The Nova Scotia government will place more clinicians in schools and assess children as young as 18 months old as part of a broad mental health strategy aimed at intervening early and reducing wait times for care.
Health Minister Maureen MacDonald laid out the province's first mental health strategy on Wednesday, saying it will provide $5.2 million for various initiatives in the first year.
MacDonald said the focus of the five-year plan will be on identifying potential mental health conditions early and trying to deliver care to people outside of hospital settings, if possible.
"We need a system that's more community based, we need faster access sooner and we need to intervene earlier," she told reporters.
"These are all things that will provide us with much different results so that people don't end up in crisis."
The province plans to increase the number of schools with psychologists, nurses or social workers to about 80 as part of an ongoing program to detect mental health concerns, start treatment or refer young people to specialists.
MacDonald said early detection is critical since 70 per cent of mental illnesses begin before the age of 25.
She said they will also screen every child for mental health conditions at 18 months of age to identify any developmental delays and provide suitable treatment.
Not enough health-care workers, says opposition
But Liberal health critic Leo Glavine said that while the initiatives are laudable, the NDP hasn't provided enough health-care workers to handle any increase in the number of people needing care.
"Now we're going to get early interventions and more assessments and diagnoses, but we don't have the resources — that's the whole issue," he said.
"We do not have enough mental health experts."
MacDonald, a former social worker, said the province is expanding a 12-week telephone-based program that helps families manage children with mild to moderate behaviour problems.
She said they will also boost the number of peer support workers to help people with mental health disorders transition from hospital to their communities.
Stephen Ayer of the Schizophrenia Society of Nova Scotia praised the strategy, saying it was key to identify mental illness early to prevent the development of more serious, chronic problems.
He cited $500,000 in funding for certified peer support workers as a good boost for frontline help.
"We're moving forward with mental health care in this province and hopefully taking a leading role in the country," he said, adding that his group was consulted on the strategy. "I'm very pleased."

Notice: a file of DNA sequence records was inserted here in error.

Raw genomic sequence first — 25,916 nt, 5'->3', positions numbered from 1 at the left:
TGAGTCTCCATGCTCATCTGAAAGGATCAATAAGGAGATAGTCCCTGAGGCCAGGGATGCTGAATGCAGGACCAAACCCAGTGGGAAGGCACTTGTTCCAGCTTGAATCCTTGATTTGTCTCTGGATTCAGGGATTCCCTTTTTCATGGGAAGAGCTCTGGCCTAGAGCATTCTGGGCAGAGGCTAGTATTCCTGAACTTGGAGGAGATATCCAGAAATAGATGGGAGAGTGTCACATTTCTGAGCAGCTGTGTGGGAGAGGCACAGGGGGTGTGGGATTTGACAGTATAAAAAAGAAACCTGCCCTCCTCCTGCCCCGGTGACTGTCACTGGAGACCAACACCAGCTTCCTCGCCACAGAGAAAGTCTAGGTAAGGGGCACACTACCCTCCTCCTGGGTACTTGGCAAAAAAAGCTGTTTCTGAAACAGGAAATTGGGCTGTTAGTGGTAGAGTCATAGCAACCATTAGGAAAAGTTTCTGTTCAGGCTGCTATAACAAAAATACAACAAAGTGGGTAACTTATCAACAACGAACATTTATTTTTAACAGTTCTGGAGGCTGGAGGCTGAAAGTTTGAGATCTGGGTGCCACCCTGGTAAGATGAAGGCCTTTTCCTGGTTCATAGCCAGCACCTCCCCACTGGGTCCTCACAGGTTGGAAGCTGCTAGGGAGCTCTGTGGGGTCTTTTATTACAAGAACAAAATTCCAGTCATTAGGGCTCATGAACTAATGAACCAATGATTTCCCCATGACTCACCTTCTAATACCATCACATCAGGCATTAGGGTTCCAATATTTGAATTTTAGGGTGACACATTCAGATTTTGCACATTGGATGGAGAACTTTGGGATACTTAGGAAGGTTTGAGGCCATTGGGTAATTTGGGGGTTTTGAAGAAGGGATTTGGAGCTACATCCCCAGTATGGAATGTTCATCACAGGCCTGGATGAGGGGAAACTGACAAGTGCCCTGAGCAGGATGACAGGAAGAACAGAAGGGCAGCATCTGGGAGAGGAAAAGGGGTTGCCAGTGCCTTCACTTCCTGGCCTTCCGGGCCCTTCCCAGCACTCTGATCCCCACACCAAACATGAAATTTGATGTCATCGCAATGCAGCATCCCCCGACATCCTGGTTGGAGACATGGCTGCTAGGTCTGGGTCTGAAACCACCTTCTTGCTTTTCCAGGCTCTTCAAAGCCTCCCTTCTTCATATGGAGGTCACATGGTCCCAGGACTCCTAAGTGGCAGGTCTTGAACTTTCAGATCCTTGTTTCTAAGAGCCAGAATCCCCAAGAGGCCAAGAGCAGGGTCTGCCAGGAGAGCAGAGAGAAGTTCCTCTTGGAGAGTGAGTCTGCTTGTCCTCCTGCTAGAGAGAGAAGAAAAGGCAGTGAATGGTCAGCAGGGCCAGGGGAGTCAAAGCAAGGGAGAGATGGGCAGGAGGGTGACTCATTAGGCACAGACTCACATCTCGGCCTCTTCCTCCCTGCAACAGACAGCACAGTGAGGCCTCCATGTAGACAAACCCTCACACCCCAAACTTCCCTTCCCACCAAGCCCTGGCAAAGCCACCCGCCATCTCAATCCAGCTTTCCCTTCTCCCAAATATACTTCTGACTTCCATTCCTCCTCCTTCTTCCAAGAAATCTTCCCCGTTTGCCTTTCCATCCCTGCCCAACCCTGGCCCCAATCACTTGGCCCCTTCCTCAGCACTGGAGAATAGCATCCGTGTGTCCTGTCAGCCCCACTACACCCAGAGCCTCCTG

Advisory panel made recommendations
The report comes almost a month after an advisory panel called on the province to shorten wait times for children and youths who have been referred for a mental health assessment.
The advisory committee produced 61 recommendations for creating the mental health strategy.
It found that long wait times for children and youth with symptoms of mental illness were a particular concern and recommended that urgent cases should be offered an assessment within a week instead of 10 days.
As well, it said semi-urgent referrals should be offered an appointment within two weeks instead of four weeks, and regular cases should be seen within 21 days.
MacDonald conceded Wednesday that the province doesn't meet some of its standards, with some people waiting months beyond the acceptable time limit.
She said they hope to change that and meet their standards with the new strategy.
One in five affected by mental illness
It is estimated that about 180,000 people in the province — or one in five — are affected by mental illness.
The government announced in 2010 that it would draft the mental health strategy following some high-profile cases and scrutiny.
Nova Scotia's auditor general criticized the Health Department in June 2010, saying it failed to evaluate the quality of mental health services across the province.
Months later, provincial court Judge Anne Derrick released her final report into the death of Howard Hyde, a mentally ill man who died in 2007 after a struggle with guards at a Halifax-area jail.
Many of Derrick's 80 recommendations call for improved training, more funding for mental health services and better co-ordination and communication between justice and health officials.